Underdog tag gives O'Connell extra motivation
MUNSTER hold a special place in Northampton hearts.
They are team the Saints defeated to land their Heineken Cup title in 2000, while coach Jim Mallinder acknowledged that the victory over Tony McGahan's men at Franklin's Gardens in 2009 was a major turning point for his side.
A year after their promotion from Division 1, that victory gave Northampton the belief that has seen the Saints become annual Premiership contenders and make the Heineken Cup final last season.
That was also the night that a giant, raw second-row named Courtney Lawes announced himself as a major player, turning in a huge display that carried more than a few echoes of his opposite number, Lions captain Paul O'Connell. Lawes made his international debut the following month and has since established himself in the England second-row, and is seen as a shoo-in for the Lions tour to Australia in 2013.
O'Connell rates him very highly and, though Lawes has had his share of disciplinary issues in his relatively short international career, the Munster captain does not believe he is the dirty player many have made him out to be.
"I don't think he's dirty, he's a hard player," said O'Connell. "He's a hard player and that's what you have to be. I think he's excellent, really athletic, big guy, great hands, great technical tackler. He does what he has to do and I think he's going to be a great player."
Lawes is one of the reasons why Northampton travel to Limerick for tomorrow's Heineken Cup clash fancied to triumph at a Thomond Park venue where only one other side (Leicester) has won before in Europe.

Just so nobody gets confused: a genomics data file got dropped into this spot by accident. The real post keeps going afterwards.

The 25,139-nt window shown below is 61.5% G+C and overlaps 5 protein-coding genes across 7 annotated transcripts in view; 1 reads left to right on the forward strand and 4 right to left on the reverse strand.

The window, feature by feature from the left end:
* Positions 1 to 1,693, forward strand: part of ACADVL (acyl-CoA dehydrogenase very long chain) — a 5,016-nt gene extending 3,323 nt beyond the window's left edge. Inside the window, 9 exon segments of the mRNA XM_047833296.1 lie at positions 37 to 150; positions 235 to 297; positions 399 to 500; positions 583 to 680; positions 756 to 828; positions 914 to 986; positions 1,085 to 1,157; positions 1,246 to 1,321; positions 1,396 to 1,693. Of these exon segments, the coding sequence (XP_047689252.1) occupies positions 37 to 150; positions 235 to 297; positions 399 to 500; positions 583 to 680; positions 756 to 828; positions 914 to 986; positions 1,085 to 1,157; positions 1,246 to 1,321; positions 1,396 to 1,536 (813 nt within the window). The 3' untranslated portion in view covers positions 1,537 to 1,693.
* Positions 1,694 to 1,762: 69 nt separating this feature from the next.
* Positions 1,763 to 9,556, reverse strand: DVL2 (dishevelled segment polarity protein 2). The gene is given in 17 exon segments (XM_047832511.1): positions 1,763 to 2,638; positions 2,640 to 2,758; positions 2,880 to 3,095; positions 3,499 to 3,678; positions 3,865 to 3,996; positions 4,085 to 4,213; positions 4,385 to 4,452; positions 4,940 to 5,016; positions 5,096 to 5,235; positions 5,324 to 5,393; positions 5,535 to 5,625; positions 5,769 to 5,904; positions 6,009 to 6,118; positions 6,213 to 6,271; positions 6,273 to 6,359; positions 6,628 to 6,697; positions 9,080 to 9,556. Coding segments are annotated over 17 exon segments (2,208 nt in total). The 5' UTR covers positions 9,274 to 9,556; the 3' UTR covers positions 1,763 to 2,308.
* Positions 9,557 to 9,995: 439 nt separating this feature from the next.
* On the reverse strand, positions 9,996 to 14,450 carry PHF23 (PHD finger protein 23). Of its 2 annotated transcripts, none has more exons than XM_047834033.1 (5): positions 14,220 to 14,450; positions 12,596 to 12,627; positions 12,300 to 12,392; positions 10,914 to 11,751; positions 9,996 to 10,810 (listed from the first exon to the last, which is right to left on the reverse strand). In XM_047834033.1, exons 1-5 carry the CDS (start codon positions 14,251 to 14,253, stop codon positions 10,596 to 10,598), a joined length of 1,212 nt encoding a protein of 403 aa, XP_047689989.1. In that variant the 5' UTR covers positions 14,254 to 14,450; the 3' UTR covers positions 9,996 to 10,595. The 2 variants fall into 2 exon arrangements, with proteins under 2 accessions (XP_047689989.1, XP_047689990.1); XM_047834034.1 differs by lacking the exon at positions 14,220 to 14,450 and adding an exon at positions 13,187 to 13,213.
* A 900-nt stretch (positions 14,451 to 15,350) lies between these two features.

The Saints go in on the back of an excellent win away to Wasps last weekend, while Munster lost to Leinster at Lansdowne Road and O'Connell accepts that it puts the home side up against it.
"You'd rather be favourites," he admitted. "You'd rather be coming off a win against Leinster and we'd rather have qualified last year, but those are the facts and that makes us underdogs.
"They're the team that made the Heineken Cup final, they were excellent as well in the Premiership last year and they've shown good form since their World Cup players have come back. Whether being underdogs annoys us or not is irrelevant.
"It is what it is and we need to change that and turn that around."
All week, the scrum has been identified as a critical area in tomorrow's encounter and while Northampton have had the advantage here in recent meetings with Munster, the arrival of BJ Botha has given the home scrum an extra edge.
"It's important not to get ahead of ourselves," said O'Connell. "BJ's come in and he's done really well with his scrum leadership, Wian (du Preez) as well. Damien Varley is probably underestimated in all of that. He's just built for scrummaging and Paul McCarthy is doing great work with us.
"There's great potential there, but we need to keep working on it and keep using it as a weapon. You turn over a line-out and it's scrappy ball for you going backwards. You turn over a scrum and it's either three points or 60 metres down the field, so it can be a serious weapon."
With the trip to Castres next up, defeat against Northampton would put Munster under immediate pressure and after last season's pool exit, there is a massive determination in the Munster camp to wrest control of their destiny from the first match.
"It's a massive two weeks," said O'Connell. "It can really set up our season. We just need a big Munster performance this week and try not to look beyond that. We just need to throw everything at this game and make sure we get a result."
•Munster Rugby have announced their work with three new charities for this season -- Acquired Brain Injury Ireland, C.R.O.S.S. and Motor Neurone Disease Research. Details at www.munsterrugby.ie/club/in_the_community.php